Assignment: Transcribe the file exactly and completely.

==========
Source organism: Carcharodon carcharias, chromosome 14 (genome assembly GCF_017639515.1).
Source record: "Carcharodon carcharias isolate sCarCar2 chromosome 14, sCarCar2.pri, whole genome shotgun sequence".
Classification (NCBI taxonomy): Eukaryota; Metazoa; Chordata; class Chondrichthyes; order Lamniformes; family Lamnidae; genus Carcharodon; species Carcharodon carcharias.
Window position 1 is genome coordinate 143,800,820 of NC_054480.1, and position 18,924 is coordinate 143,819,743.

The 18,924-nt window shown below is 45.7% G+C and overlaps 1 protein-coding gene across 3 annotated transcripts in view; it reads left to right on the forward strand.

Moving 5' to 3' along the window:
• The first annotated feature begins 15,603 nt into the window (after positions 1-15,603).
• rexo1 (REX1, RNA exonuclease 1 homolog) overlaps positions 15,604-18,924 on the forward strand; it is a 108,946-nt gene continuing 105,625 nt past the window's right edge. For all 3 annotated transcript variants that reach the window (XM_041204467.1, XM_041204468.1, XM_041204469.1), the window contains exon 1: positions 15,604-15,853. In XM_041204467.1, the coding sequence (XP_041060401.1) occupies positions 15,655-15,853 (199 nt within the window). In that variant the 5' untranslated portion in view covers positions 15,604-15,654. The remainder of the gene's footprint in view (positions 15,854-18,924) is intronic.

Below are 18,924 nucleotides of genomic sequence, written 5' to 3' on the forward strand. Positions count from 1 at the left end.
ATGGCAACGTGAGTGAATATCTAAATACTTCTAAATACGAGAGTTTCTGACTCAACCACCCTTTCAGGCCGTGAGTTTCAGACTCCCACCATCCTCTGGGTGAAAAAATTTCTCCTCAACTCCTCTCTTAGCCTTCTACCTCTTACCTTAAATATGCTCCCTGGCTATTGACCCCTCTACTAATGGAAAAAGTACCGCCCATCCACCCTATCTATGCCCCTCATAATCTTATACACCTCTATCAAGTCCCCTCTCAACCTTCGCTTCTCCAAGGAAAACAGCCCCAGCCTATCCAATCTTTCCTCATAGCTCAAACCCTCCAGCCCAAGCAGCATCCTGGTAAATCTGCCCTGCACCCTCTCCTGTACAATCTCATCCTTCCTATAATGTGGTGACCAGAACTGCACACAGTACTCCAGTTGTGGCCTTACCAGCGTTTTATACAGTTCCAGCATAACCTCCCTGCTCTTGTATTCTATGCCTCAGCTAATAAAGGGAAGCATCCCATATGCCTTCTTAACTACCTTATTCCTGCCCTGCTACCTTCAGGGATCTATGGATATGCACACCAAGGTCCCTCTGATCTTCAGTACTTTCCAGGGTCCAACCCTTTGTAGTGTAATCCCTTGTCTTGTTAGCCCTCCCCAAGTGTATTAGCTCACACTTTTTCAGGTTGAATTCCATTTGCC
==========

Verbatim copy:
Source organism: Carcharodon carcharias, chromosome 14 (genome assembly GCF_017639515.1).
Source record: "Carcharodon carcharias isolate sCarCar2 chromosome 14, sCarCar2.pri, whole genome shotgun sequence".
Classification (NCBI taxonomy): Eukaryota; Metazoa; Chordata; class Chondrichthyes; order Lamniformes; family Lamnidae; genus Carcharodon; species Carcharodon carcharias.
Window position 1 is genome coordinate 143,800,820 of NC_054480.1, and position 18,924 is coordinate 143,819,743.

The 18,924-nt window shown below is 45.7% G+C and overlaps 1 protein-coding gene across 3 annotated transcripts in view; it reads left to right on the forward strand.

Moving 5' to 3' along the window:
• The first annotated feature begins 15,603 nt into the window (after positions 1-15,603).
• rexo1 (REX1, RNA exonuclease 1 homolog) overlaps positions 15,604-18,924 on the forward strand; it is a 108,946-nt gene continuing 105,625 nt past the window's right edge. For all 3 annotated transcript variants that reach the window (XM_041204467.1, XM_041204468.1, XM_041204469.1), the window contains exon 1: positions 15,604-15,853. In XM_041204467.1, the coding sequence (XP_041060401.1) occupies positions 15,655-15,853 (199 nt within the window). In that variant the 5' untranslated portion in view covers positions 15,604-15,654. The remainder of the gene's footprint in view (positions 15,854-18,924) is intronic.

Below are 18,924 nucleotides of genomic sequence, written 5' to 3' on the forward strand. Positions count from 1 at the left end.
ATGGCAACGTGAGTGAATATCTAAATACTTCTAAATACGAGAGTTTCTGACTCAACCACCCTTTCAGGCCGTGAGTTTCAGACTCCCACCATCCTCTGGGTGAAAAAATTTCTCCTCAACTCCTCTCTTAGCCTTCTACCTCTTACCTTAAATATGCTCCCTGGCTATTGACCCCTCTACTAATGGAAAAAGTACCGCCCATCCACCCTATCTATGCCCCTCATAATCTTATACACCTCTATCAAGTCCCCTCTCAACCTTCGCTTCTCCAAGGAAAACAGCCCCAGCCTATCCAATCTTTCCTCATAGCTCAAACCCTCCAGCCCAAGCAGCATCCTGGTAAATCTGCCCTGCACCCTCTCCTGTACAATCTCATCCTTCCTATAATGTGGTGACCAGAACTGCACACAGTACTCCAGTTGTGGCCTTACCAGCGTTTTATACAGTTCCAGCATAACCTCCCTGCTCTTGTATTCTATGCCTCAGCTAATAAAGGGAAGCATCCCATATGCCTTCTTAACTACCTTATTCCTGCCCTGCTACCTTCAGGGATCTATGGATATGCACACCAAGGTCCCTCTGATCTTCAGTACTTTCCAGGGTCCAACCCTTTGTAGTGTAATCCCTTGTCTTGTTAGCCCTCCCCAAGTGTATTAGCTCACACTTTTTCAGGTTGAATTCCATTTGCC